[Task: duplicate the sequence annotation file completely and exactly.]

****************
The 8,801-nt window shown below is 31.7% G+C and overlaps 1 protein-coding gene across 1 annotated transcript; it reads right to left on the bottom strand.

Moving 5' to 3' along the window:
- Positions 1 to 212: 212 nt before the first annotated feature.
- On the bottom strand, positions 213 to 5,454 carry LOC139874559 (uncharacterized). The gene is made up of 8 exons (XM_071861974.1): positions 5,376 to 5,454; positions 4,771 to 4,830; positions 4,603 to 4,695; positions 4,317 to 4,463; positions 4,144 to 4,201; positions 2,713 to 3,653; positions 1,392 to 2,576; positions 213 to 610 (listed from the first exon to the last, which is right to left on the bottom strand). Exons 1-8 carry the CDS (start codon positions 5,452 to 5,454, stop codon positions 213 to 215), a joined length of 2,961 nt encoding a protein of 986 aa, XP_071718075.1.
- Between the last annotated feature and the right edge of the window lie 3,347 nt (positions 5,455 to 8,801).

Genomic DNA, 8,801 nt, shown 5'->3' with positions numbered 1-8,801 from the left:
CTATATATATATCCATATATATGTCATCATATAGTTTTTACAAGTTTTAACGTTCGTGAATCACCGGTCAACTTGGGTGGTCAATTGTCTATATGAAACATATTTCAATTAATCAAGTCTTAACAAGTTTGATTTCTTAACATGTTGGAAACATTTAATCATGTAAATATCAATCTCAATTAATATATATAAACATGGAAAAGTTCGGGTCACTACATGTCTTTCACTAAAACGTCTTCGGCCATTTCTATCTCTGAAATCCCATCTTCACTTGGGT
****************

The 8,801-nt window shown below is 31.7% G+C and overlaps 1 protein-coding gene across 1 annotated transcript; it reads right to left on the bottom strand.

Moving 5' to 3' along the window:
- Positions 1 to 212: 212 nt before the first annotated feature.
- On the bottom strand, positions 213 to 5,454 carry LOC139874559 (uncharacterized). The gene is made up of 8 exons (XM_071861974.1): positions 5,376 to 5,454; positions 4,771 to 4,830; positions 4,603 to 4,695; positions 4,317 to 4,463; positions 4,144 to 4,201; positions 2,713 to 3,653; positions 1,392 to 2,576; positions 213 to 610 (listed from the first exon to the last, which is right to left on the bottom strand). Exons 1-8 carry the CDS (start codon positions 5,452 to 5,454, stop codon positions 213 to 215), a joined length of 2,961 nt encoding a protein of 986 aa, XP_071718075.1.
- Between the last annotated feature and the right edge of the window lie 3,347 nt (positions 5,455 to 8,801).

Genomic DNA, 8,801 nt, shown 5'->3' with positions numbered 1-8,801 from the left:
CTATATATATATCCATATATATGTCATCATATAGTTTTTACAAGTTTTAACGTTCGTGAATCACCGGTCAACTTGGGTGGTCAATTGTCTATATGAAACATATTTCAATTAATCAAGTCTTAACAAGTTTGATTTCTTAACATGTTGGAAACATTTAATCATGTAAATATCAATCTCAATTAATATATATAAACATGGAAAAGTTCGGGTCACTACATGTCTTTCACTAAAACGTCTTCGGCCATTTCTATCTCTGAAATCCCATCTTCACTTGGGT